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Making Decisions, Decisions


Most JavaServer Pages will need to perform one of several actions according to some condition. This is managed in the code through control statements, which come in three flavors: conditional, iterative, and branching. This article will explain the syntax Java provides for these statements, how and when to use arrays, and more. It is taken from chapter five of Beginning JSP 2 From Novice to Professional, written by Peter den Haan et. al. (Apress, 2004; ISBN: 1590593391).

Author Info:
By: Apress Publishing
Rating: 4 stars4 stars4 stars4 stars4 stars / 11
May 05, 2005
TABLE OF CONTENTS:
  1. · Making Decisions, Decisions
  2. · Creating Multidimensional Arrays
  3. · Comparing Data Values
  4. · Making Decisions
  5. · Understanding Variable Scope in Statement Blocks
  6. · How It Works
  7. · Understanding the Conditional Operator
  8. · Trying It Out: Working with the choose...when...when Construct
  9. · Understanding Loops and Iteration
  10. · Introducing Branching Statements
  11. · Trying It Out: Using Arrays

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Making Decisions, Decisions - Understanding the Conditional Operator
(Page 7 of 11 )

Java provides a concise way of writing conditional logic with the ?: operator. Because this operator takes three operands, itís known as the ternary operator. Most operators take two operands and are thus known as binary operators, and there are a few unary operators that take just one operand, such as the complement operator.

operand1 ? operand2 : operand3

operand1 is evaluated, and if it works out to true, then operand2 is returned; otherwise operand3 is returned. Look at the following line:

boolean freeShipping = (itemCost > 100) ? true : false;

In the previous example, freeShipping will be set to true if itemCost is greater than 100; otherwise itíll be set to false.

Take a look at another example:

int x = 20;
int y = (x > 50)? x + 10 : x - 15;

Here the integer variable x is initialized to 20. Because (x > 50)evaluates to false, the variable y is assigned the value of the third operand, which has the value x - 15 (which in turn evaluates to 5). Although thereís no JSTL equivalent for the ?: operator, it can be useful in Java code elsewhere.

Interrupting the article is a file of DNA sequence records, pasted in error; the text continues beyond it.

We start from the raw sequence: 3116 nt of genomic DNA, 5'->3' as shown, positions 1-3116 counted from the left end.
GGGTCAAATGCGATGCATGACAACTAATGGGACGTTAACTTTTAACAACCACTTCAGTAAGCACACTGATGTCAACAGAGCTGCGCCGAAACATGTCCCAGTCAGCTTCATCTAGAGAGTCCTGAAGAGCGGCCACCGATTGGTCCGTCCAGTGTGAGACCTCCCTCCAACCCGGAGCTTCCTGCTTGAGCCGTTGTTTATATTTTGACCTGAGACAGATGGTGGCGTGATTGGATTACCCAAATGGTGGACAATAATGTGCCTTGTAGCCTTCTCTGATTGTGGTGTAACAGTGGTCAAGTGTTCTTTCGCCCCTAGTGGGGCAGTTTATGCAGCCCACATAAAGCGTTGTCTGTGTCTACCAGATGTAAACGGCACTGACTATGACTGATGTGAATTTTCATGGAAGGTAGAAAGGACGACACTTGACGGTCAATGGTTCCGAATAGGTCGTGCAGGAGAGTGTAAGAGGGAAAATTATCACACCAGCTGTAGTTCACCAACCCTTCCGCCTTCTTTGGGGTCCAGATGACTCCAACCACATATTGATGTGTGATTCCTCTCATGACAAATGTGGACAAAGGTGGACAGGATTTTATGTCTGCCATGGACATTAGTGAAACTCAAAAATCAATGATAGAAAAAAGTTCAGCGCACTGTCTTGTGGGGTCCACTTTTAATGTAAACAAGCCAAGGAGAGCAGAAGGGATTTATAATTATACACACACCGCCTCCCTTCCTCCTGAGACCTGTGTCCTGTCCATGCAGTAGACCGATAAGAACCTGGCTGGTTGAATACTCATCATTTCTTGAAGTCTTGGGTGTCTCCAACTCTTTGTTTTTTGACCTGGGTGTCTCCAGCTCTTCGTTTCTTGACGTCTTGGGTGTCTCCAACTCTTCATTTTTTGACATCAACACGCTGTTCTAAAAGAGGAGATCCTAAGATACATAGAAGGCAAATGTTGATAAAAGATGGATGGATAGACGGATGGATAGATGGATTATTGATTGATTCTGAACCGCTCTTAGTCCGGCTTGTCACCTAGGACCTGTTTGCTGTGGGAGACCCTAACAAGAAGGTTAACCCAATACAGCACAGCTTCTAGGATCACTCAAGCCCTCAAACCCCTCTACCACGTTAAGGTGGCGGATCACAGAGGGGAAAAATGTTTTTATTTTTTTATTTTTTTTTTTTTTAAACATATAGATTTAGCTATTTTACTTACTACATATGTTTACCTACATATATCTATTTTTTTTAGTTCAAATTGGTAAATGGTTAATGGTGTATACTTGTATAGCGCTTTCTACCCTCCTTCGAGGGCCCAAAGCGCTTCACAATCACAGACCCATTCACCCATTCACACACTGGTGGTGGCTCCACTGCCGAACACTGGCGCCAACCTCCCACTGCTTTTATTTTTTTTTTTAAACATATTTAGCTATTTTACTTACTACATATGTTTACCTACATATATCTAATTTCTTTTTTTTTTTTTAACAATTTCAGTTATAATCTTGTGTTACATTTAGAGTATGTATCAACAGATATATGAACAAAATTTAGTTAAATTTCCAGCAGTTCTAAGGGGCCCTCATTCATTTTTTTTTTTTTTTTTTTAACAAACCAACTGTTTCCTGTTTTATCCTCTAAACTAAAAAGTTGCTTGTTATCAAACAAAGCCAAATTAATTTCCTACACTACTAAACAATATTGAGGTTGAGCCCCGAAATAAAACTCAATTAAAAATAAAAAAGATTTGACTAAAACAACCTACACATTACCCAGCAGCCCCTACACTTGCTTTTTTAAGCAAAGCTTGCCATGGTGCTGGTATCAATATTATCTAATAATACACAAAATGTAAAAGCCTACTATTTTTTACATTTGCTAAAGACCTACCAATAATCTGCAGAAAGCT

Using the switch Statement

Youíve already seen that thereís a way to deal with a selection of options using if...else if statements. However, this method can be somewhat untidy. A cleaner alternative is to use the switch statement, the basic syntax of which is as follows:

switch (expression)
{
  case <expressionValue 1>
    StatementBlock1;
    break;
  case <expressionValue 2> :
    StatementBlock2;
    break;
 
default :
    DefaultStatementBlock;
    break;
}

The first thing to note is that thereís a single expression to evaluate, which follows the initial switch keyword. The switch keyword is then followed by a sequence of case statements, each of which has an associated expression value. At the end of the list of case statements, the default keyword may appear.

This is what happens when a switch statement is encountered:

  1. The expression is evaluated, and the result is compared to each case statementís expression value in turn.

  2. When a case statement is found where the expression value matches the result of the expression, the statements belonging to that case are executed.

  3. If no matching case statement is found, the statements given for the default case are executed.

There are a couple of important things to note about the switch block: First, the expression must return a value of type byte, char, short, or int. Second, if a break statement isnít placed at the end of a particular case statementís code block, all the code for all subsequent case statements will be executed, too. The break statement exits the switch construct, and execution continues from the following statement. This is required because expression values canít contain logical operators, and this behavior allows one block of code to match several case statements. However, itís a pitfall that can often trap the unwary programmer.

NOTE  If you donít include the break statement, program flow will fall through to the remaining case options and execute all statement blocks until break is encountered or the switch statement ends.

The JSTL contains no parallel, but you can create a similar effect using choose...when, as youíll see in the ďTrying It Out: Working with the choose...when...when ConstructĒ section. The following example shows a switch statement that displays a list of options according to the value of the fruitChosen variable:

switch (fruitChosen)
{
 
case 1 :
    System.out.println("Apple");
    System.out.println("Price : $0.40, Color: Green"); 
    break;
 
case 2 :
    System.out.println("Orange");
    System.out.println("Price : $0.45, Color: Orange"); 
    break;
 
default :
    System.out.println("No Fruit Chosen");
    break;
}

In the previous code snippet, if fruitChosen is 1, the output produced would be as follows:

Apple
Price : $0.40, Color: Green

If, however, fruitChosen were 5, it wouldnít match any case expression values, so the default code would be executed, displaying the message No Fruit Chosen.

Thereís no direct equivalent to the switch statement in the JSTL, but you can achieve a similar effect using the <choose> tag. In the next example, youíll create a drop-down list that lets the user select a particular fruit and see details about that fruit by clicking a button. Youíll use a JSTL <choose> tag to select the details for the chosen fruit.


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